Originally posted on More.com.
For the record, I’m not suggesting that anyone try to give herself a brain tumor. (How would that even be possible? Tape your smartphone to your head? Slather your scalp with parabens?)
But I can’t help thinking about the fact that for a handful of famous, already alluring women, a brain tumor diagnosis has strangely added to their appeal. It gives them complexity, a problem to make them seem more empathetic and human, another dimension to their stories. These women made meningiomas glam.
When Sheryl Crow received her diagnosis last year, she put on her game face, first mentioning it in passing during an interview with the decidedly non-A-list Las Vegas Review-Journal. “I worried about my memory so much that I went and got an MRI. And I found out I have a brain tumor,” she told her interviewer. “And I was, like, ‘See? I knew there was something wrong.’”
Crow went on to say that because it was benign, she didn’t really have to be anxious about it, which proved to be true for her. The breast cancer survivor told Katie Couric that she blamed her cellphone—though she couldn’t find a doctor to confirm that—and said learning that she had a tumor was “a sobering moment” but “nothing I have to worry about.”
When Mary Tyler Moore was diagnosed with her meningioma in 2011, she was similarly nonchalant, dispatching a representative to share the news with the media—which responded to word of a famous actress having a brain tumor by providing some education that most likely wouldn’t have been part of the story if an inadvertent celebrity spokesperson hadn’t been involved.
Going back a bit farther in time, Elizabeth Taylor got a glam boost from her craniotomy in 1997. The Los Angeles Times couldn’t wait to report that the actress was “resting comfortably” after her surgery.
It makes it all look so effortless.
And yet I know that it isn’t. I’ve been there myself. As I’ve chronicled in a series of posts on the Huffington Post, I was flying high in 2007. Chief marketing officer at JWT Worldwide, I’d been credited with popularizing the word metrosexual, and my annual trend predictions were being picked up around the globe. Between all that, plus international speaking engagements and a busy calendar of media appearances, I was the picture of the energetic, successful executive.
Yet I wasn’t myself—not quite sick, but I knew something was wrong.
After I insisted on a CT scan from a local radiologist, I got the not-so-warm-and-fuzzy call in my office the next day and was told what I already “knew”—the scan showed a brain tumor, probably benign. I was one of the lucky ones myself. After an eight-hour surgery, I had a remarkably quick recovery. When I came to, I asked for my corporate credit cards and BlackBerrys (yes, plural), panicking that I was out of control and out of touch. I logged on for a conference call at work less than a week later and appeared on 60 Minutes about six weeks after my surgery—looking tired but with my speech, thought processes and head of blond hair intact.
And yes, the brain tumor has become part of my personal and professional identity. How could it not be? My post-craniotomy self (aka brand) has become more of an advocate, especially for veterans who return from Afghanistan and other wars and conflict zones with traumatic brain injuries and post-traumatic stress, and also for anyone with serious head injuries. I’ve reorganized my philanthropic priorities at home and at the office, where I’m CEO of Havas PR North America, an agency awarded many times over for our work (both paid and pro bono) for a range of fantastic causes. I’ve also focused some of my writing on brain health, on a new focus on braininess, on the possible digital connection to tumors, and on activities, such as football, that can lead to brain injuries.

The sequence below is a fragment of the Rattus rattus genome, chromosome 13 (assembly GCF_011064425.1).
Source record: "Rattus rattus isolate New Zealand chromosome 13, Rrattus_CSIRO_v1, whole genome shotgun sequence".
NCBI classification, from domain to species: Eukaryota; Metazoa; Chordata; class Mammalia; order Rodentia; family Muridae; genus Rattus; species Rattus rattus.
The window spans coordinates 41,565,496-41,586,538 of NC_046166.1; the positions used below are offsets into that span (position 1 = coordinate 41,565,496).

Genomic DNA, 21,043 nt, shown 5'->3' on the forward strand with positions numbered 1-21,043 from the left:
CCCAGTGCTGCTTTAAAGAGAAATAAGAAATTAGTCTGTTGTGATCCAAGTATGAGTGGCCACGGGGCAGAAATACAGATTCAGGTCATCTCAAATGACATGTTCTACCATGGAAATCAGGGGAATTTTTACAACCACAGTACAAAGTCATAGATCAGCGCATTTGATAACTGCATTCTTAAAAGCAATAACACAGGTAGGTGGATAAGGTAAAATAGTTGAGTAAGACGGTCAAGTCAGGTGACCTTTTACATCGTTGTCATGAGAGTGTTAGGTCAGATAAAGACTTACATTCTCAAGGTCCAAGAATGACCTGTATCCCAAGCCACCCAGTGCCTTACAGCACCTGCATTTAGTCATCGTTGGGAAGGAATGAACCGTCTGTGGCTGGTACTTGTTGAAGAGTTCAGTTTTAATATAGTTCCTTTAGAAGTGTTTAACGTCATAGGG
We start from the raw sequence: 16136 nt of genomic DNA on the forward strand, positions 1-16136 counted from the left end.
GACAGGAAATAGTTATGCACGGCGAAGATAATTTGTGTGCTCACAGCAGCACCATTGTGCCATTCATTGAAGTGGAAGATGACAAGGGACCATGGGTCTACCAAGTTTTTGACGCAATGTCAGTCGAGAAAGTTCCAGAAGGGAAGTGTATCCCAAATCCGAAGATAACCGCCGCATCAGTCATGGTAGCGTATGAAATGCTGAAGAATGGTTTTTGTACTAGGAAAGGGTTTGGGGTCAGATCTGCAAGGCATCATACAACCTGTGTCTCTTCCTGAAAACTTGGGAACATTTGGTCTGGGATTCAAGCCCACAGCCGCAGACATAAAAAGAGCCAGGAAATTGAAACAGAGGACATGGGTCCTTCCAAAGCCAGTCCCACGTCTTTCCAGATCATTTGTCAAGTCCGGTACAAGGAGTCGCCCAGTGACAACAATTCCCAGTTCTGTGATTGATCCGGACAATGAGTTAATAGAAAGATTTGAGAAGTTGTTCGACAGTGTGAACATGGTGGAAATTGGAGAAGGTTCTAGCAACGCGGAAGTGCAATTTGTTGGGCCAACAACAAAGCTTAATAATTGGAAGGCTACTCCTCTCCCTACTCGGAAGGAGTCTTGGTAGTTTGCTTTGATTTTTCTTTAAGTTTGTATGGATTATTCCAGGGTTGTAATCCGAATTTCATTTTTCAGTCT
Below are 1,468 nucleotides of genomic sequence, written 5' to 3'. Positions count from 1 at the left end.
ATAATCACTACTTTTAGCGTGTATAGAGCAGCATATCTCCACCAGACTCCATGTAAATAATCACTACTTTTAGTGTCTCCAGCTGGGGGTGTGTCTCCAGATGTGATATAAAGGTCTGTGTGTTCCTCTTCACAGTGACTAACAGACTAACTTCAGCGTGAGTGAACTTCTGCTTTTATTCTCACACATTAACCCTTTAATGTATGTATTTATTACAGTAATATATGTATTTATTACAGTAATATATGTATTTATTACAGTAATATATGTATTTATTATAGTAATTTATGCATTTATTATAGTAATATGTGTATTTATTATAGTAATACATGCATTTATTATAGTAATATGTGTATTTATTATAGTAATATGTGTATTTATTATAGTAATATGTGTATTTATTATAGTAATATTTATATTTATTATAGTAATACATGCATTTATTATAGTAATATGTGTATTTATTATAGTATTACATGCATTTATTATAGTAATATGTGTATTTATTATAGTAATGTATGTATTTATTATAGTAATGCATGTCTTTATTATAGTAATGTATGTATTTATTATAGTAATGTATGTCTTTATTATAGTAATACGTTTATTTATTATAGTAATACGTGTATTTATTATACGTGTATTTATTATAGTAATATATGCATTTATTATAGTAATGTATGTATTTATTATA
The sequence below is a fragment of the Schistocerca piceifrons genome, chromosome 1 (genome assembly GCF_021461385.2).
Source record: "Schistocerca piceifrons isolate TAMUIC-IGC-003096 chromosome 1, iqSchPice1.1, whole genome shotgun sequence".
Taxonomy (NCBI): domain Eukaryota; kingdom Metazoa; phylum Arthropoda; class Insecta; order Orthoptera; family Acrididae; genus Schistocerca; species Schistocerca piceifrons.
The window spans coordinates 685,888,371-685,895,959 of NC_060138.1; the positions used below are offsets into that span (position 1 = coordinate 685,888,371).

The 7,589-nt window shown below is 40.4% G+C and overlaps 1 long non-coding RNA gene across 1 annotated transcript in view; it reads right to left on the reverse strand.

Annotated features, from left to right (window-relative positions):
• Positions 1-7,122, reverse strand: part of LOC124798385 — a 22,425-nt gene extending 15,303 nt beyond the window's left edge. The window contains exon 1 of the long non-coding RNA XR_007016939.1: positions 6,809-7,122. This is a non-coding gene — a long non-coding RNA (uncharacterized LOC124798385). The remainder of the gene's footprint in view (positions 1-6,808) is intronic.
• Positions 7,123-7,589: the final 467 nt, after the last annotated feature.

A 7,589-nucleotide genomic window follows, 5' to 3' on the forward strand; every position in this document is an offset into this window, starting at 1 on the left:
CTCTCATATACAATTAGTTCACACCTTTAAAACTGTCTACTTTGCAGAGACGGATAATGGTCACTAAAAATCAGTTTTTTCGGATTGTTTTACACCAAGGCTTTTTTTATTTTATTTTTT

Part of the drill for anyone who has had a brain tumor removed is going back for scans at various intervals: three months, then six, then a year, with more time going by between each trip into the MRI tunnel. Normally, with every test, tumor survivors feel better, more optimistic that their first visit to “tumorland” will be their last. But my last scan turned up an anomaly. And so here I am on round two.
Like Sheryl Crow, I’m trying to put on my game face, despite the fact that my scan showed what had been overlooked on two previous scans—a tumor that is not only existent but had also grown dramatically from late June to January. (What these “bad scans” have done to my psyche is unimaginable. I used to ignore every ache and pain, even symptom, because if I was tumor-free, I was all clear. Finding out that doctors make mistakes, even big ones, I am trying to tamp down a constant fear that my next doc will be like those radiologists—superficial, irresponsible or worse, suddenly owning up to a mistake when it was substantially bigger six months later. And how can I now trust airplane mechanics, cab drivers and anyone else who holds my fate in their hands?)
My surgery is slated for March 13. I’m optimistic about the surgery, thanks especially to my amazing doctors at Massachusetts General Hospital and my family and supporters all over the world. Like Elizabeth Taylor, I’ll be “resting comfortably” at home myself, hopefully as stylishly as she no doubt was, but not for long. Being busy at work will keep me motivated and help with my recovery. And I’m already eager to discover how my brand will evolve after going through this second experience.